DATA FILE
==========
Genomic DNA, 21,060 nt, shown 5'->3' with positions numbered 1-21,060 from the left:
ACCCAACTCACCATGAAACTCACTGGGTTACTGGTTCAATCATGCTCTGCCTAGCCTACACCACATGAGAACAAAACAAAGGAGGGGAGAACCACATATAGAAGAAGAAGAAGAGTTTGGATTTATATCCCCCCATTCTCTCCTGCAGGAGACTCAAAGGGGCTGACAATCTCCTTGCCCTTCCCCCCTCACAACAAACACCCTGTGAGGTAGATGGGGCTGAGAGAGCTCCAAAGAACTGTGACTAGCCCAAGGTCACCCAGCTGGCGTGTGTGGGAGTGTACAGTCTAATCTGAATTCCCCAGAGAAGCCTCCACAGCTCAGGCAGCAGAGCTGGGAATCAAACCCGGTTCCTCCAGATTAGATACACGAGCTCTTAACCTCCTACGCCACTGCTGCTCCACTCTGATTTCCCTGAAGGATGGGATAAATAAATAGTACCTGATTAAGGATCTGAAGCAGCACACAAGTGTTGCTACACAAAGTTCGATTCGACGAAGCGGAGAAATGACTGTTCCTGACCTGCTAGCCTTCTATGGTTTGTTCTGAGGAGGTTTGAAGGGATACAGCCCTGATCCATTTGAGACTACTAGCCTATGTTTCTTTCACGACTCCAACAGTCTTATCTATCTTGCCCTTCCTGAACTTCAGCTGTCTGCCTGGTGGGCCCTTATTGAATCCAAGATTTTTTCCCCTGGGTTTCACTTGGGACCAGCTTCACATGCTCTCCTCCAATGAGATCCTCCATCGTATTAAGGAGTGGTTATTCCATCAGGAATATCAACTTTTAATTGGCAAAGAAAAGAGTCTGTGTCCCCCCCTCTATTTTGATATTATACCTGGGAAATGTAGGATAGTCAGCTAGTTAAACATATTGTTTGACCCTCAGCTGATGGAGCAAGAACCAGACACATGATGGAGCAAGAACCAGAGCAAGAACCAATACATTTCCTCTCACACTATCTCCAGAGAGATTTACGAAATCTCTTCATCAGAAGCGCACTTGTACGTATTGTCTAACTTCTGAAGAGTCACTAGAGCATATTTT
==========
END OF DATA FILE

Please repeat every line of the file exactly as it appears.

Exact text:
Genomic DNA, 21,060 nt, shown 5'->3' with positions numbered 1-21,060 from the left:
ACCCAACTCACCATGAAACTCACTGGGTTACTGGTTCAATCATGCTCTGCCTAGCCTACACCACATGAGAACAAAACAAAGGAGGGGAGAACCACATATAGAAGAAGAAGAAGAGTTTGGATTTATATCCCCCCATTCTCTCCTGCAGGAGACTCAAAGGGGCTGACAATCTCCTTGCCCTTCCCCCCTCACAACAAACACCCTGTGAGGTAGATGGGGCTGAGAGAGCTCCAAAGAACTGTGACTAGCCCAAGGTCACCCAGCTGGCGTGTGTGGGAGTGTACAGTCTAATCTGAATTCCCCAGAGAAGCCTCCACAGCTCAGGCAGCAGAGCTGGGAATCAAACCCGGTTCCTCCAGATTAGATACACGAGCTCTTAACCTCCTACGCCACTGCTGCTCCACTCTGATTTCCCTGAAGGATGGGATAAATAAATAGTACCTGATTAAGGATCTGAAGCAGCACACAAGTGTTGCTACACAAAGTTCGATTCGACGAAGCGGAGAAATGACTGTTCCTGACCTGCTAGCCTTCTATGGTTTGTTCTGAGGAGGTTTGAAGGGATACAGCCCTGATCCATTTGAGACTACTAGCCTATGTTTCTTTCACGACTCCAACAGTCTTATCTATCTTGCCCTTCCTGAACTTCAGCTGTCTGCCTGGTGGGCCCTTATTGAATCCAAGATTTTTTCCCCTGGGTTTCACTTGGGACCAGCTTCACATGCTCTCCTCCAATGAGATCCTCCATCGTATTAAGGAGTGGTTATTCCATCAGGAATATCAACTTTTAATTGGCAAAGAAAAGAGTCTGTGTCCCCCCCTCTATTTTGATATTATACCTGGGAAATGTAGGATAGTCAGCTAGTTAAACATATTGTTTGACCCTCAGCTGATGGAGCAAGAACCAGACACATGATGGAGCAAGAACCAGAGCAAGAACCAATACATTTCCTCTCACACTATCTCCAGAGAGATTTACGAAATCTCTTCATCAGAAGCGCACTTGTACGTATTGTCTAACTTCTGAAGAGTCACTAGAGCATATTTT